Dangote’s Investment In Zambia – Friend Or Foe?
Police in Masaiti last Wednesday fought running battles with hundreds of Dangote Industries workers who staged protests demanding improved conditions of service.
The workers were also demanding, among other things, that Dangote management endorses their application to be unionised. Police came in to try and address the workers on behalf of Dangote management. The workers refused and ran amok. Police fired tear gas, which, unfortunately, landed on nearby grass-thatched houses, causing a fire.
The problem here is that the interests of Dangote in this country are more protected than those of the workers. When Dangote lands at Kenneth Kaunda International Airport, everyone in government is shaking and the Minister of Finance is the one who often goes to pick him up and carry his briefcase. Everything Dangote wants, there is a top government official there to do it for him. Dangote is a small god in this country. Why? Money! If you have money in this country, you become everything, you become a small god, even the president of the Republic worships you, praises you everywhere. Why? Money speaks.
It is surprising that a few days ago, Edgar Lungu was praising Dangote as a model foreign investor and today, the Zambians working for Dangote in Ndola are protesting against poor conditions of service. How can a model foreign investor fail to provide acceptable conditions of service to his workers? This brings into question the criteria for judging who is a good or bad foreign investor. It seems whoever pleases, in whatever way, those in power is a good investor. It doesn’t matter what that investor does to or for the workers.
And it is clear here that Edgar is not praising Dangote as a good foreign investor because of the way he is treating his Zambian workers. It is on the basis of something else other than this.
It is also clear that the government in its deals with these investors does not make the plight of workers a priority. Most Zambian workers are getting a raw deal from foreign investors and the government is not there to protect or promote their interests. They are more concerned about making the foreign investors happy and conditions of service of the Zambian workers are a by-the-way matter that doesn’t get much of the attention. Even when there are disputes between a foreign investor and the Zambian workers, our successive governments have often taken the side of foreign capital. When the mining workers went on strike against KCM under the Levy Mwanawasa regime, the president sided with the foreign investors against the Zambian workers.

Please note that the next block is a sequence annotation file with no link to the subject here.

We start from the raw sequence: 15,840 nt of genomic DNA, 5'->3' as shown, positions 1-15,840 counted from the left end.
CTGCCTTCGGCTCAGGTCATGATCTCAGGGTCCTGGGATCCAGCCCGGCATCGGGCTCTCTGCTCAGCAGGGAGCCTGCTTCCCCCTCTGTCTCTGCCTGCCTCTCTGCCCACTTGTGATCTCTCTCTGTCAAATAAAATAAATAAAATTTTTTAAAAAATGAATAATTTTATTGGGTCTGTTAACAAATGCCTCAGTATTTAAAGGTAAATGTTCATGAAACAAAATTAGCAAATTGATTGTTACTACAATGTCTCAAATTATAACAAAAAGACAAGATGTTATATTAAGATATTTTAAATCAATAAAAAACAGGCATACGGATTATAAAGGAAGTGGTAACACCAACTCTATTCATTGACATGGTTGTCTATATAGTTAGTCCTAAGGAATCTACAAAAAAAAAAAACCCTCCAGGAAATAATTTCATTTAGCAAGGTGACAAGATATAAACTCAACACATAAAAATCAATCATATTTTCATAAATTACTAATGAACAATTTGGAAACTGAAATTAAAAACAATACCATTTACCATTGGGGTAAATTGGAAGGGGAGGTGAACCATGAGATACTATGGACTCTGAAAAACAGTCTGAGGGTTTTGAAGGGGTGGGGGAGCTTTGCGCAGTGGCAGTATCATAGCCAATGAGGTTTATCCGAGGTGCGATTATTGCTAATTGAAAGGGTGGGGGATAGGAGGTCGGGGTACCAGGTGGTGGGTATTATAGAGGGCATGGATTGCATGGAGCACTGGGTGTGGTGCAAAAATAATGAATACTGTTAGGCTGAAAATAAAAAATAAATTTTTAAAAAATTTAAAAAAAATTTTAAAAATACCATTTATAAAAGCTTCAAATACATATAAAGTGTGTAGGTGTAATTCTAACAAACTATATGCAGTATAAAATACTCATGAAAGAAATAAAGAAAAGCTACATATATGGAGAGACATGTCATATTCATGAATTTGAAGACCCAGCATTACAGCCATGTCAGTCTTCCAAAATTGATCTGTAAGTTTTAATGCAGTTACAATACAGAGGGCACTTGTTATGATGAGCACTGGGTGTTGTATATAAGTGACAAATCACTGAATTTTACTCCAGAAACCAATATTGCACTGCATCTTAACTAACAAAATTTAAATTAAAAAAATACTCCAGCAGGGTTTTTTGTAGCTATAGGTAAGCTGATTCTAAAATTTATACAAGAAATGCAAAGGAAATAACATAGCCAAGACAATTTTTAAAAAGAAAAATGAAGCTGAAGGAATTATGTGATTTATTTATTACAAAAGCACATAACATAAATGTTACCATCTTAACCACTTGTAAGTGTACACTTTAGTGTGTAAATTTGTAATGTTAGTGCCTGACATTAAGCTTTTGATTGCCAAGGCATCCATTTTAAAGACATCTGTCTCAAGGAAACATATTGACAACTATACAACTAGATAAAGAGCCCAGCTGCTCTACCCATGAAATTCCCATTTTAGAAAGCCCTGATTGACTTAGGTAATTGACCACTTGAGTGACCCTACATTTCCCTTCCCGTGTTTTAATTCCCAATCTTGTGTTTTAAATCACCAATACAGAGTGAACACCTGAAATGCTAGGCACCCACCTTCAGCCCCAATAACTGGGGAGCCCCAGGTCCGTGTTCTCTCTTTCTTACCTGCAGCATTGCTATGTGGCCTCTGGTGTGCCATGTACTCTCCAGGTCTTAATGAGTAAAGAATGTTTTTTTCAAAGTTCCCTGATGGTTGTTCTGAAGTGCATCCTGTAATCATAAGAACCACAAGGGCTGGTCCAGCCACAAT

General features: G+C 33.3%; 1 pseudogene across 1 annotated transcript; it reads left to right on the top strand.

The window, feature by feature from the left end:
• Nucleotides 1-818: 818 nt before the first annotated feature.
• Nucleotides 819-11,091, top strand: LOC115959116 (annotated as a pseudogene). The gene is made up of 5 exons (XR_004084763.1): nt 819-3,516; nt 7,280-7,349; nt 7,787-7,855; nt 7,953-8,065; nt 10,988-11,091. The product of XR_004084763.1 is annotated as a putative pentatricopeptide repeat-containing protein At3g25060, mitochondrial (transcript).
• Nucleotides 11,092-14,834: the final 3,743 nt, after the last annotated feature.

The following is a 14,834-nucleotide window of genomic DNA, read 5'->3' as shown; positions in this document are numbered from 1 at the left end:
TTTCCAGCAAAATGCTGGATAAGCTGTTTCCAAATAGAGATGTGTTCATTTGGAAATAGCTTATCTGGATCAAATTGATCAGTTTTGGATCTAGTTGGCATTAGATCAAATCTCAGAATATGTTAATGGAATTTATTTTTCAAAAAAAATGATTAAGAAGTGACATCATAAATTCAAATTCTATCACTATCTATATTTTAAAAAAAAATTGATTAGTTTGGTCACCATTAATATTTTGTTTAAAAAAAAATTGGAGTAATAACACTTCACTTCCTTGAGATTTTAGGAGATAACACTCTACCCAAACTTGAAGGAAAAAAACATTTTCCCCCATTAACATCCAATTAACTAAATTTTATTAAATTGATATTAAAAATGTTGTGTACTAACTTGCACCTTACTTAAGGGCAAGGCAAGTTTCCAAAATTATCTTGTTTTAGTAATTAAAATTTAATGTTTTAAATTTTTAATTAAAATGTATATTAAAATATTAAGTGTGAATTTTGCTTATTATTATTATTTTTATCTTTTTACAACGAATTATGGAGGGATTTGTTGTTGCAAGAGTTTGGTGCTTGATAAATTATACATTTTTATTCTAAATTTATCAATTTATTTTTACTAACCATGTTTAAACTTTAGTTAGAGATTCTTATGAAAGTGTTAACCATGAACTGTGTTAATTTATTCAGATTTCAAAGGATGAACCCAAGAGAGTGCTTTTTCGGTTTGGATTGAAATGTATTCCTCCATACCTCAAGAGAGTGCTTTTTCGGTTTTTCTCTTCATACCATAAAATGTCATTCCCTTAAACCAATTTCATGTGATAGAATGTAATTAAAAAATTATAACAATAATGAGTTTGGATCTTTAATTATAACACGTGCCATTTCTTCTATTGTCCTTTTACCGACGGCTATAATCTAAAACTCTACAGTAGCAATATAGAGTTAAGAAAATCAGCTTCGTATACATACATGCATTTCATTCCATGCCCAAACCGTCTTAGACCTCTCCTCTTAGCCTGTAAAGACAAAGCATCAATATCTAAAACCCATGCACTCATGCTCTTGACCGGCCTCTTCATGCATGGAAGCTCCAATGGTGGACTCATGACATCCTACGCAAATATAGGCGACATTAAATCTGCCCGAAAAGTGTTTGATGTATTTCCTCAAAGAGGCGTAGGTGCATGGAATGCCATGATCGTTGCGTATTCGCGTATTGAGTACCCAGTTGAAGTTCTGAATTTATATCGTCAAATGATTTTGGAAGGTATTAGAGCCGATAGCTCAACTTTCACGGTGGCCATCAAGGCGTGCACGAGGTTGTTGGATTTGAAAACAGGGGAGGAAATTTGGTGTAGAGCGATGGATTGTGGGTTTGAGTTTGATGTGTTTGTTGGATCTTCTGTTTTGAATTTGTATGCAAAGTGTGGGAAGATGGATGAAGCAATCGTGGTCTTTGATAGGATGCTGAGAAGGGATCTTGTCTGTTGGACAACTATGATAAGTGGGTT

Today, police officers are being unleashed on protesting Zambian workers at Dangote’s cement factory in Masaiti. When did the police become an agency for resolving disputes about workers’ conditions of service? Again, the police, like other state agencies, are there to protect the interests of capital and not those of the workers. A workers’ government or state protects and promotes the interests of the workers. And only when workers have such a state can they be protected against the unbridled exploitation of foreign capital. Therefore, the behaviour of the police in Masaiti is in line with the nature of the state in Zambia today. This is a state that is there to protect the interest of capital and not of the workers. The petty bourgeois and comprador elements that today run the affairs of this country are not doing so on behalf of the workers or the broad masses of our people but for capital in all its forms.
The workers applied, as per requirement of the labour laws, to have their union recognised by the management of Dangote. But this application, it is said, has been pending for a very long time without any meaningful response to the union. Dangote’s cement factory is not a small kantemba, it is a big industry employing many workers. These workers deserve effective, efficient and orderly trade union representation. And such a union will be in the best interests of both Dangote and the workers because without it, it will become very difficult to amicably resolve industrial disputes. To forego a trade union, the management and operations of Dangote have to be sufficiently democratised. But we know that most of this foreign capital doesn’t operate in a democratic manner, with workers participating in all key decisions. Workers can only forego a trade union if they feel sufficiently represented in all the key decisions being made by management and that their interests are well protected under that arrangement. If not, the workers will not surrender, and have no good reason to do so, their rights to a trade union. The police cannot be substituted for a trade union. How many times is Dangote going to call on the police to help resolve industrial disputes with workers?
Workers deserve better representation because international capital, whatever the guises, has never been known to represent their interests. And our petty bourgeois politicians are not there to protect the interests of the workers. They are employers themselves and with no working class ideological inclinations. They will always be on the side of capital. Of course, here and there, when it suits their political circumstances, they will do a bit of prostitution, talking tough to foreign investors, but doing nothing for the workers and everything for capital.